McBride explained that the MAP test, which stands for Measure of Academic Progress, is administered two to three times each year to 9th grade students as well as those receiving extra support services. The students are told the test will have no impact on their grades or class standing, and, because of this, students tend to give it little thought to the test and hurry through it. In addition, there seems to be little overlap between what teachers are expected to teach (state and district standards) and what is measured on the test.

The Seattle schools were planning to use the results from these tests as part of teacher evaluations. More of the great feedback that Mr. Gates says has been missing from teacher evaluations in the past.

We learned from George Orwell several decades ago that when government wants to do something to which the people may object, they often resort to “doublespeak.”

In this case, larger classes jammed with students focused on computer screens are somehow more “personalized.” Learning mediated and measured by frequent computerized tests is “adapted” to the student.

The key word within personalization is “person.” Gates and the technocrats make the computer, rather than the person, the center of our educational endeavor.

Genuine personalization is revealed when we look at the school the Gates’ have chosen for their own children:

Lakeside's 5th- to 12th-grade student-centered academic program focuses on the relationships between talented students and capable and caring teachers. We develop and nurture students' passions and abilities and ensure every student feels known.
Each student's curiosities and capabilities lead them to unique academic challenges that are sustained through a culture of support and encouragement. All students will find opportunities to discover and develop a passion; to hone the skills of writing, thinking, and speaking; and to interact with the world both on and off campus. Lakeside trusts that each student has effective ideas about how to maximize his or her own education, and that they will positively contribute to our vibrant learning community.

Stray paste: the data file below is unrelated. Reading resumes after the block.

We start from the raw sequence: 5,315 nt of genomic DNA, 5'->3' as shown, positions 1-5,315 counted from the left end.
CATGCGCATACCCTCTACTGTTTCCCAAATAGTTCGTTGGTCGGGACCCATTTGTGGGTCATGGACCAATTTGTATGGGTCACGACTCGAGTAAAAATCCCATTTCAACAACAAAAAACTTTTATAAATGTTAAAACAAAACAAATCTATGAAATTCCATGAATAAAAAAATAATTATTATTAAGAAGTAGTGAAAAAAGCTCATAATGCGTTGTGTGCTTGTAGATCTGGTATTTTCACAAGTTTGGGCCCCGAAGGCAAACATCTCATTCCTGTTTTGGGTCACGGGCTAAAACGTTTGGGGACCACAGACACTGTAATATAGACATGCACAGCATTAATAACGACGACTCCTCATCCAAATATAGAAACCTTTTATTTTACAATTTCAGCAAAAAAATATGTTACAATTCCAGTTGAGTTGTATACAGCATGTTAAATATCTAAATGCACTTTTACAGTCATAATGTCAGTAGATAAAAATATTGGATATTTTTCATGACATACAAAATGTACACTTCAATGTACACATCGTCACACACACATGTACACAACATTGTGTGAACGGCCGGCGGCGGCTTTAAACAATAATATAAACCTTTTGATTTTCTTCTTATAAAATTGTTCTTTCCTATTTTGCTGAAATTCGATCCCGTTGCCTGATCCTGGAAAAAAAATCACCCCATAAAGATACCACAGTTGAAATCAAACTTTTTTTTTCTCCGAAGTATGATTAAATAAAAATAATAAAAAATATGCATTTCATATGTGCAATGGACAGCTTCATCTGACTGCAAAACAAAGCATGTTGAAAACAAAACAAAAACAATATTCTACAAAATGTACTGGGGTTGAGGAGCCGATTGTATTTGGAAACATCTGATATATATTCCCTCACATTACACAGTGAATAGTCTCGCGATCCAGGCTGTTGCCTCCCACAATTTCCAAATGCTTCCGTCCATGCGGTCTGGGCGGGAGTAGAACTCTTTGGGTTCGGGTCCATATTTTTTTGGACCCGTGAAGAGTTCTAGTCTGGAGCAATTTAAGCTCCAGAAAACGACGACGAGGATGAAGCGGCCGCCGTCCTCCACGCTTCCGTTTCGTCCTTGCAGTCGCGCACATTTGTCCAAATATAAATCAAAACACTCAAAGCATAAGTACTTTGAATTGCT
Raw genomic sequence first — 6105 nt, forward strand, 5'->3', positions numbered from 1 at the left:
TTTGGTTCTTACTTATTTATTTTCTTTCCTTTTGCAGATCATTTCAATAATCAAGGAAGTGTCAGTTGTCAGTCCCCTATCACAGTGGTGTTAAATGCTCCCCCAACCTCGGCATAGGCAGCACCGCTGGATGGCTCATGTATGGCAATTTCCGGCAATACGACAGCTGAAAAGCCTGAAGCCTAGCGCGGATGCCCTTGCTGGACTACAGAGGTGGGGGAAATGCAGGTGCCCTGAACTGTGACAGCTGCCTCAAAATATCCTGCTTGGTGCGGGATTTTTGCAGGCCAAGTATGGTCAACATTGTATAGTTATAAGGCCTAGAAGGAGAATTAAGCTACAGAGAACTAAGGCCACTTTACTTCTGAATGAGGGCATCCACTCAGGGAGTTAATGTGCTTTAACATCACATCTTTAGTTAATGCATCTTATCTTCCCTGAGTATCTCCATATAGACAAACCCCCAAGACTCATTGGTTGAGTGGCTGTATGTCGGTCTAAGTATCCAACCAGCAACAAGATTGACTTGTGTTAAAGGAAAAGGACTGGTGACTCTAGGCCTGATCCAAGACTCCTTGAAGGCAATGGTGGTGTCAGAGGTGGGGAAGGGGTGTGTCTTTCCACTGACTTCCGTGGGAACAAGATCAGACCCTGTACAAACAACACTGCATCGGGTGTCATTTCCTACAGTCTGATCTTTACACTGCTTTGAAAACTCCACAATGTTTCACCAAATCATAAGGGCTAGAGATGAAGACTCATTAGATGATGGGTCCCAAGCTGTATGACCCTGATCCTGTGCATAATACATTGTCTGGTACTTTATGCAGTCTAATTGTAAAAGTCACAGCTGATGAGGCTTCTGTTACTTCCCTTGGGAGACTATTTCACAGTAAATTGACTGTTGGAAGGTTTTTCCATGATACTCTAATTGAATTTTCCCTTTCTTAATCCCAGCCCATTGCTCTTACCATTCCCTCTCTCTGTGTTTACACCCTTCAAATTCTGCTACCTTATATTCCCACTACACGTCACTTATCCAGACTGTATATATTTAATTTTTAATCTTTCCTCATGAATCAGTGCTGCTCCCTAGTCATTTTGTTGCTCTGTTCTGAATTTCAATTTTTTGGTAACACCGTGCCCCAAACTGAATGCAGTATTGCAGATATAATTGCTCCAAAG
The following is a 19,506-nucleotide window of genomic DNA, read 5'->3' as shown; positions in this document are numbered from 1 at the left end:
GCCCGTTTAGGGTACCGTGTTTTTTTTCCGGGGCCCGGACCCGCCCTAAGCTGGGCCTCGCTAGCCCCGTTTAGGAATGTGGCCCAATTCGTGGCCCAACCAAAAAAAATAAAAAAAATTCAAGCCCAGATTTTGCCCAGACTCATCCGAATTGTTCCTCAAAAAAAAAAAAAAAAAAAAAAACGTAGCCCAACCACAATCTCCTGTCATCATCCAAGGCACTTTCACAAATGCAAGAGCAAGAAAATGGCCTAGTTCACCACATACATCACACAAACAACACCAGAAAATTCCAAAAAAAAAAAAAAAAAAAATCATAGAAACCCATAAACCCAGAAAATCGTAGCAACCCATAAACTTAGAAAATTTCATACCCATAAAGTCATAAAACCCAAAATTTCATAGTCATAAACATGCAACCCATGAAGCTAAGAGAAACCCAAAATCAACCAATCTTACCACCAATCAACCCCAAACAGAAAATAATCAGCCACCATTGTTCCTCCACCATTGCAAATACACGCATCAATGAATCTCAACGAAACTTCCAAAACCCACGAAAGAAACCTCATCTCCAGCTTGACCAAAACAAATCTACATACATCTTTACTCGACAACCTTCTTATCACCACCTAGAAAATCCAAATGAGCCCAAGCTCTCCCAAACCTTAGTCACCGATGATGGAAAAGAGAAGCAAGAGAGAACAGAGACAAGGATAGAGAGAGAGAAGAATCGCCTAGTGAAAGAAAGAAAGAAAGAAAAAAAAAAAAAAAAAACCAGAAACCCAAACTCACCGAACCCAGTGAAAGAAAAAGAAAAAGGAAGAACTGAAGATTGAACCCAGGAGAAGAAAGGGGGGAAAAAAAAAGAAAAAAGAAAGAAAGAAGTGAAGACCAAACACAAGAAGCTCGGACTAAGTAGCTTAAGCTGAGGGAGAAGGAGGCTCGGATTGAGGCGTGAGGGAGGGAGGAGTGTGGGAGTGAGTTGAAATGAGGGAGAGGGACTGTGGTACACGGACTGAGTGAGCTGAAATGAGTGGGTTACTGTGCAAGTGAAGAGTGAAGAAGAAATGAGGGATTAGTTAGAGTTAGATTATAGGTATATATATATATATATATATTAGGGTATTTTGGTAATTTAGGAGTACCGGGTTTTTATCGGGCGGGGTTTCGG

Teachers, parents and students know very well what personalized learning looks and feels like. It requires small class sizes. And in areas impacted by economic crisis, students need even smaller classes, and more personal attention.

A personalized learning environment is driven by the relationships between learners and one another, and with their teacher. That is why class size is so important. That is why it is so important to honor the knowledge, skill and culture that our students bring to school - because a respectful relationship with each student is based on our acceptance of them, and our desire to help them achieve their goals, rather than force them to meet predetermined benchmarks.

Trust is the key element missing from the technocratic vision. There is no trust in the teacher, we must be monitored, measured and managed. There is especially no trust in the students, who will soon find themselves measured and benchmarked to within an inch of their highly personalized lives.

But just as respect is a two-way street, so is trust. And many of the subjects of this expanding system of personalized supervision are objecting, and even opting out. In spite of the best-laid plans, the technocrats may find friction ahead for their all-inclusive data systems.

What do you think? Are your students experiencing a higher level of personalization thanks to the tests and data systems being introduced?

Continue the dialogue with Anthony Cody on Twitter.

The opinions expressed in Living in Dialogue are strictly those of the author(s) and do not reflect the opinions or endorsement of Editorial Projects in Education, or any of its publications.